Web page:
The thing about patriarchal fictional forms is that they take on the assumptions of perspective in patriarchal society. The feminine and the female are minimised, and the supposedly universal subject is far from universal. The focaliser can never have everything in focus. The clinching moment for Sally comes when we learn that she has been given a writing assignment prior to the beginning of “Bluebeard’s Egg”. ‘They couldn’t use the Universal Narrator, however: they had done that […] this time they had to choose a point of view’. Not only does this become a source of frustration for Sally, making evident that she is having trouble moving past traditional viewpoints, but it’s suddenly clear to readers that we ought to check our assumptions about the legitimacy of Sally’s perspective, and how that might have been influenced by her reflections on point of view to which we have not been privy. This is a gorgeous way Atwood has of gently undermining patriarchal thinking in texts. My favourite bit is that we can’t pin down our female subject, and she slips out of the textual grasp again – not to mention the grasp of a patriarchal perspective that would like to contain and subdue the feminine.

Patriarchy pits women against each other, makes us fight for scraps and tear each other down, where we do so much better when we band together. Sally worries about undermining her career by taking on traditional female tasks like bringing her boss coffee. She triumphs, because ‘they both have a secretary that does that anyway’. Bam. Since Ed’s ex-wives’ ‘actual fates have always been vague to Sally, she’s free to imagine all kinds of things, from drug addiction to madness’. Sally can only consider herself valuable by undermining the other women in her world, because only by being her fairytale’s heroic third bride can she gain any place of value under patriarchy. And, knowing Sally to have a skewed perspective, we don’t take any of these values she’s espousing on board. That’s the use of hypodiegetic narratives like this one: incorporating patriarchal ideas into a feminist frame transforms them.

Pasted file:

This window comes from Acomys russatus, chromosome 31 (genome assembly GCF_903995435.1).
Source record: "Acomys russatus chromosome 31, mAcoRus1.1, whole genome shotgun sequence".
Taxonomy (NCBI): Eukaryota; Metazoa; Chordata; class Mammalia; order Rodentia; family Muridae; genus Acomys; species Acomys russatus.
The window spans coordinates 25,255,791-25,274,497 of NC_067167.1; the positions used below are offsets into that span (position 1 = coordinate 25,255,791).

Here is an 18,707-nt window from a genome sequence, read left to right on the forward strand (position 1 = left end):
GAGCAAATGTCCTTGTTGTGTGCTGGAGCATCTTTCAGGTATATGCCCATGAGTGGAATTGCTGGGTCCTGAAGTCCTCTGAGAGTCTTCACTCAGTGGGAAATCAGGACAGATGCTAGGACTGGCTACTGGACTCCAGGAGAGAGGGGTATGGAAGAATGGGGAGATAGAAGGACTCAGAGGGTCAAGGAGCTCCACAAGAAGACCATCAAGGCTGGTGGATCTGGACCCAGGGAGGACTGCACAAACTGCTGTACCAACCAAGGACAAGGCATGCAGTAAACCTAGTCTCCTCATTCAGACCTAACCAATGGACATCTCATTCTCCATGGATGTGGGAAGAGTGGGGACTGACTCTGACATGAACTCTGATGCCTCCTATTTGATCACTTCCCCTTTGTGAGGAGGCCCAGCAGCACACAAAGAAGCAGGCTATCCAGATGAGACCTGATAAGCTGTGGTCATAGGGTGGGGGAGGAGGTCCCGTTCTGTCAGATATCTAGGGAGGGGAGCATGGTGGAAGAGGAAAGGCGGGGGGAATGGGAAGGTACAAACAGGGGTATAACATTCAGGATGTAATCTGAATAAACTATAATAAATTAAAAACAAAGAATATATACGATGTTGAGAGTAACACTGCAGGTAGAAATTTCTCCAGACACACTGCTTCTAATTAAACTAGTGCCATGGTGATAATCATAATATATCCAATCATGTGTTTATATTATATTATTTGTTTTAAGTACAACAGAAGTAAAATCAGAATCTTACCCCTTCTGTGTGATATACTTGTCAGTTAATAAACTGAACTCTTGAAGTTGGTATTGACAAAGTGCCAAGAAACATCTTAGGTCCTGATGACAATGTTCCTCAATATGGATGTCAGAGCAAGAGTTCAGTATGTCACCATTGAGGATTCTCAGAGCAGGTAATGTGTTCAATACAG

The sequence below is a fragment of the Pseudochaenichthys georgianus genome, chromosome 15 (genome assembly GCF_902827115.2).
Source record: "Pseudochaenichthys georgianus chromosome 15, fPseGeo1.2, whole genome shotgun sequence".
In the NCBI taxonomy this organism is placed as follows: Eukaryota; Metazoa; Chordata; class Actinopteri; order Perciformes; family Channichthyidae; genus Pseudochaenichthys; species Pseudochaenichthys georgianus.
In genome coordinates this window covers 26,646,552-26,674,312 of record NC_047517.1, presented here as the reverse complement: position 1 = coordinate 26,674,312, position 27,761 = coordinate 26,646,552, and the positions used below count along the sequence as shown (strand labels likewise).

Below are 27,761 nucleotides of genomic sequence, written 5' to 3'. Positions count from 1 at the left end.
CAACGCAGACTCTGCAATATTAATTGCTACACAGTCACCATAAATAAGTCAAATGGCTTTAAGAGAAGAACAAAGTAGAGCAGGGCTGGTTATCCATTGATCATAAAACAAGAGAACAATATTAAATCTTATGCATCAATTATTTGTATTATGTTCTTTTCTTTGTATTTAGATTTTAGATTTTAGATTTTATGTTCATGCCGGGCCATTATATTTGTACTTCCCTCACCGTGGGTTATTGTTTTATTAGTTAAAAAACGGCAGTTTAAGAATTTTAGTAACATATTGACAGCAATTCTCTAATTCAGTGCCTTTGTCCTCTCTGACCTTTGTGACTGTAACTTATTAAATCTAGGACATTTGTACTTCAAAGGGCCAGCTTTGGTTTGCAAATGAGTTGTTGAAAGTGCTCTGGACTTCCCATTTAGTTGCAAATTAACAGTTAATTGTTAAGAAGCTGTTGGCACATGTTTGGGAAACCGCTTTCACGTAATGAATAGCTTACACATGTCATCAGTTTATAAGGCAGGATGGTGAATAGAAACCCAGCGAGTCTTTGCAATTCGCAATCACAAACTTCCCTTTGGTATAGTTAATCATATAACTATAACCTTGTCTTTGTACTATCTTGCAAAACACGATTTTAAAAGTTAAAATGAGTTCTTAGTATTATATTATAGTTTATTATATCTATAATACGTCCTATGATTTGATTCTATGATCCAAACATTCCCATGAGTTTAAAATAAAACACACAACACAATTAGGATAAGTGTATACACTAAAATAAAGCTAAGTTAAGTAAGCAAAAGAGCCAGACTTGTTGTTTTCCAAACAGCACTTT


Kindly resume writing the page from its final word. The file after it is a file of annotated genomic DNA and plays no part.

There are a thousand little ways in which Atwood unsettles Sally’s desire to embody the feminine. She swaps about traditionally masculine and female symbols, but we’ll be here all day if I start on those. Of her husband, Sally asks herself ‘Why did she choose him (or, to be precise, as she tries to be with herself and sometimes is even out loud, hunt him down), when it’s clear to everyone she had other options?’ She’s both a husband-hunter and this story’s Bluebeard – as much as she tries to figure Ed as Bluebeard, it never fits. She’s a fusion of narratives about the feminine and the masculine. She’s not being precise at all, but is trying to stay in the role of the passive fairytale heroine rather than answering her question with an acknowledgement of her transgression.

I thought this was a great story, clever, subtly so. I love feminist reworkings of fairytales, like Angela Carter’s. Fairytales are scary because they tap into culturally embedded fears – and cultural norms. Feminist treatments might not make them less scary, but they do open them up to examination. Not to mention examination of our own perspectives, and what we accept.